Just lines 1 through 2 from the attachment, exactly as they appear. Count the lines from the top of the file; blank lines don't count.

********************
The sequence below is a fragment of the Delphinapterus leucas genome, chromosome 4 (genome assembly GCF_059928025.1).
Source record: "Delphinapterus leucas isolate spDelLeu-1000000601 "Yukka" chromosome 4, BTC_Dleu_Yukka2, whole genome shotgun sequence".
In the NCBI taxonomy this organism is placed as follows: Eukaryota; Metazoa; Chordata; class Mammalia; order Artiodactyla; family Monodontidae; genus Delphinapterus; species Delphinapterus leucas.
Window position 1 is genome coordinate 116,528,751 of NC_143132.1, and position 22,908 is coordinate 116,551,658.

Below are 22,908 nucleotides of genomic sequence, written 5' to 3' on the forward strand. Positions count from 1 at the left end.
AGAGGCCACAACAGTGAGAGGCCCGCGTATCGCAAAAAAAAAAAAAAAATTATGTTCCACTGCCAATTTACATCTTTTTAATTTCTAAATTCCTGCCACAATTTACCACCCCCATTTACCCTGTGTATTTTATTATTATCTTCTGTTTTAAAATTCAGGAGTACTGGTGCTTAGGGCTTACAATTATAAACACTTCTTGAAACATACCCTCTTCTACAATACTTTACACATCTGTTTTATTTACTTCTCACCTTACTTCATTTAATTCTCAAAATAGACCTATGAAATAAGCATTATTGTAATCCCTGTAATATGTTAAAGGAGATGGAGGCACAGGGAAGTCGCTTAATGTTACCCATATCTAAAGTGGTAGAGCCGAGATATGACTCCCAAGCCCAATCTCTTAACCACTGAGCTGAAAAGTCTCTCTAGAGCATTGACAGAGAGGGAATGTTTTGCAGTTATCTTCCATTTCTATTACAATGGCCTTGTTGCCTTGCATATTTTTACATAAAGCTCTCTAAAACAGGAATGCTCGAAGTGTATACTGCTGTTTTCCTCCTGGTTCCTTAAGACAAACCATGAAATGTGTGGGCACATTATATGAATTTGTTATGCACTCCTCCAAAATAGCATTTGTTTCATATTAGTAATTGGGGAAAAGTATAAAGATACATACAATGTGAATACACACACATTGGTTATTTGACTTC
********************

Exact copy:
The sequence below is a fragment of the Delphinapterus leucas genome, chromosome 4 (genome assembly GCF_059928025.1).
Source record: "Delphinapterus leucas isolate spDelLeu-1000000601 "Yukka" chromosome 4, BTC_Dleu_Yukka2, whole genome shotgun sequence".